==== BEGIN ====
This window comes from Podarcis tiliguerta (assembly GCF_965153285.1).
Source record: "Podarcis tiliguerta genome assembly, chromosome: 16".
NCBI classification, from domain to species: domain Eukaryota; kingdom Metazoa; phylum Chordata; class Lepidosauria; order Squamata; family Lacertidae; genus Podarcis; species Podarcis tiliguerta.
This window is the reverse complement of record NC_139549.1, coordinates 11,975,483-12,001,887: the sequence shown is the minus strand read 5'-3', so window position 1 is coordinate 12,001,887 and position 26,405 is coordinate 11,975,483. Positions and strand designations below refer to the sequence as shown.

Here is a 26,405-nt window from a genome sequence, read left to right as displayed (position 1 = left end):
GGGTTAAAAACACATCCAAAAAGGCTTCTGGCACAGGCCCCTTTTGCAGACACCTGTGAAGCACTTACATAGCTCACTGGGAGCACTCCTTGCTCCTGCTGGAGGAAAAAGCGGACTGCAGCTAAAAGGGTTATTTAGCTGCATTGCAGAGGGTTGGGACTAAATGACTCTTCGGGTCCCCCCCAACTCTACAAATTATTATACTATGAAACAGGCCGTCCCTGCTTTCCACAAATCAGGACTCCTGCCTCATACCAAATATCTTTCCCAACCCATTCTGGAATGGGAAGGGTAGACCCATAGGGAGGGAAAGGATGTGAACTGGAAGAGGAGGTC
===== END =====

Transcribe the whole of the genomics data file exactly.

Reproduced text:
This window comes from Podarcis tiliguerta (assembly GCF_965153285.1).
Source record: "Podarcis tiliguerta genome assembly, chromosome: 16".
NCBI classification, from domain to species: domain Eukaryota; kingdom Metazoa; phylum Chordata; class Lepidosauria; order Squamata; family Lacertidae; genus Podarcis; species Podarcis tiliguerta.
This window is the reverse complement of record NC_139549.1, coordinates 11,975,483-12,001,887: the sequence shown is the minus strand read 5'-3', so window position 1 is coordinate 12,001,887 and position 26,405 is coordinate 11,975,483. Positions and strand designations below refer to the sequence as shown.

Here is a 26,405-nt window from a genome sequence, read left to right as displayed (position 1 = left end):
GGGTTAAAAACACATCCAAAAAGGCTTCTGGCACAGGCCCCTTTTGCAGACACCTGTGAAGCACTTACATAGCTCACTGGGAGCACTCCTTGCTCCTGCTGGAGGAAAAAGCGGACTGCAGCTAAAAGGGTTATTTAGCTGCATTGCAGAGGGTTGGGACTAAATGACTCTTCGGGTCCCCCCCAACTCTACAAATTATTATACTATGAAACAGGCCGTCCCTGCTTTCCACAAATCAGGACTCCTGCCTCATACCAAATATCTTTCCCAACCCATTCTGGAATGGGAAGGGTAGACCCATAGGGAGGGAAAGGATGTGAACTGGAAGAGGAGGTC